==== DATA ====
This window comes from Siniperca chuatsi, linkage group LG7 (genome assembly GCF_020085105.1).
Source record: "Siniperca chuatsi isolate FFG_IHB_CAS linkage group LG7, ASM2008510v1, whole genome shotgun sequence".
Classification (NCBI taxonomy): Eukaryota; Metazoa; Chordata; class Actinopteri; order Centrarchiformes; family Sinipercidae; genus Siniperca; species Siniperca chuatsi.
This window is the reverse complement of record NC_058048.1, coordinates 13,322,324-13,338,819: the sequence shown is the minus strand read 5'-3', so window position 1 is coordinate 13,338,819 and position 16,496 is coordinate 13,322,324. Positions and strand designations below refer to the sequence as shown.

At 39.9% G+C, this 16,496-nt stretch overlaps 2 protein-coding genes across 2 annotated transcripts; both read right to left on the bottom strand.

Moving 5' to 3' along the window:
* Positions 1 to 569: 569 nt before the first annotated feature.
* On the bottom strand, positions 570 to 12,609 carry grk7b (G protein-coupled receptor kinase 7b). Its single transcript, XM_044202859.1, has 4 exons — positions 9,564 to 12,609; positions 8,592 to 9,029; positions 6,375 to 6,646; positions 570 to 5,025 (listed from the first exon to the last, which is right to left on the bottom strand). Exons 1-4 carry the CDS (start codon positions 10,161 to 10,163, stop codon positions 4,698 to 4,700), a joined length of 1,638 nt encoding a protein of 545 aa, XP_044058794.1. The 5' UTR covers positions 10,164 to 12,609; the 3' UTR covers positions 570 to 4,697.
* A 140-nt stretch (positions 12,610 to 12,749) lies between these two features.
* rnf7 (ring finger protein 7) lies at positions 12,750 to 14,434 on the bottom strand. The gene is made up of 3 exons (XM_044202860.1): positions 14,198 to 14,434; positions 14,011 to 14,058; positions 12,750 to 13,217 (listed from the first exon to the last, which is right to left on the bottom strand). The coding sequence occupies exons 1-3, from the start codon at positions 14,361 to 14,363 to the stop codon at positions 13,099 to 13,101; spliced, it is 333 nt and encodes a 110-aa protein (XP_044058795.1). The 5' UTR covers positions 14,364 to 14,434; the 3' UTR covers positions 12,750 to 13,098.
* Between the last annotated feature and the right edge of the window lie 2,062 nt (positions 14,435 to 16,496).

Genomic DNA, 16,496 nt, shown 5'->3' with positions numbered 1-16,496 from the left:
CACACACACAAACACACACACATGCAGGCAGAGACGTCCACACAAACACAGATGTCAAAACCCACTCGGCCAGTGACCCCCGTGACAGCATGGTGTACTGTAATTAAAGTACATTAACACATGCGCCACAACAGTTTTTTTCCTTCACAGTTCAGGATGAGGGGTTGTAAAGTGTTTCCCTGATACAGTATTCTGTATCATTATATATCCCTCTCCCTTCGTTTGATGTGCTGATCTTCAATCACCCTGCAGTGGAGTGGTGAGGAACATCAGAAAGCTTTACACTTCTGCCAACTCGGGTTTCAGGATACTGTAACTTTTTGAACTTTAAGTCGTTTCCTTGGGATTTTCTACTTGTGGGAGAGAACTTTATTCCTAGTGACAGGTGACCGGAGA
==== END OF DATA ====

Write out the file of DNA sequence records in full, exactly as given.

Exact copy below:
This window comes from Siniperca chuatsi, linkage group LG7 (genome assembly GCF_020085105.1).
Source record: "Siniperca chuatsi isolate FFG_IHB_CAS linkage group LG7, ASM2008510v1, whole genome shotgun sequence".
Classification (NCBI taxonomy): Eukaryota; Metazoa; Chordata; class Actinopteri; order Centrarchiformes; family Sinipercidae; genus Siniperca; species Siniperca chuatsi.
This window is the reverse complement of record NC_058048.1, coordinates 13,322,324-13,338,819: the sequence shown is the minus strand read 5'-3', so window position 1 is coordinate 13,338,819 and position 16,496 is coordinate 13,322,324. Positions and strand designations below refer to the sequence as shown.

At 39.9% G+C, this 16,496-nt stretch overlaps 2 protein-coding genes across 2 annotated transcripts; both read right to left on the bottom strand.

Moving 5' to 3' along the window:
* Positions 1 to 569: 569 nt before the first annotated feature.
* On the bottom strand, positions 570 to 12,609 carry grk7b (G protein-coupled receptor kinase 7b). Its single transcript, XM_044202859.1, has 4 exons — positions 9,564 to 12,609; positions 8,592 to 9,029; positions 6,375 to 6,646; positions 570 to 5,025 (listed from the first exon to the last, which is right to left on the bottom strand). Exons 1-4 carry the CDS (start codon positions 10,161 to 10,163, stop codon positions 4,698 to 4,700), a joined length of 1,638 nt encoding a protein of 545 aa, XP_044058794.1. The 5' UTR covers positions 10,164 to 12,609; the 3' UTR covers positions 570 to 4,697.
* A 140-nt stretch (positions 12,610 to 12,749) lies between these two features.
* rnf7 (ring finger protein 7) lies at positions 12,750 to 14,434 on the bottom strand. The gene is made up of 3 exons (XM_044202860.1): positions 14,198 to 14,434; positions 14,011 to 14,058; positions 12,750 to 13,217 (listed from the first exon to the last, which is right to left on the bottom strand). The coding sequence occupies exons 1-3, from the start codon at positions 14,361 to 14,363 to the stop codon at positions 13,099 to 13,101; spliced, it is 333 nt and encodes a 110-aa protein (XP_044058795.1). The 5' UTR covers positions 14,364 to 14,434; the 3' UTR covers positions 12,750 to 13,098.
* Between the last annotated feature and the right edge of the window lie 2,062 nt (positions 14,435 to 16,496).

Genomic DNA, 16,496 nt, shown 5'->3' with positions numbered 1-16,496 from the left:
CACACACACAAACACACACACATGCAGGCAGAGACGTCCACACAAACACAGATGTCAAAACCCACTCGGCCAGTGACCCCCGTGACAGCATGGTGTACTGTAATTAAAGTACATTAACACATGCGCCACAACAGTTTTTTTCCTTCACAGTTCAGGATGAGGGGTTGTAAAGTGTTTCCCTGATACAGTATTCTGTATCATTATATATCCCTCTCCCTTCGTTTGATGTGCTGATCTTCAATCACCCTGCAGTGGAGTGGTGAGGAACATCAGAAAGCTTTACACTTCTGCCAACTCGGGTTTCAGGATACTGTAACTTTTTGAACTTTAAGTCGTTTCCTTGGGATTTTCTACTTGTGGGAGAGAACTTTATTCCTAGTGACAGGTGACCGGAGA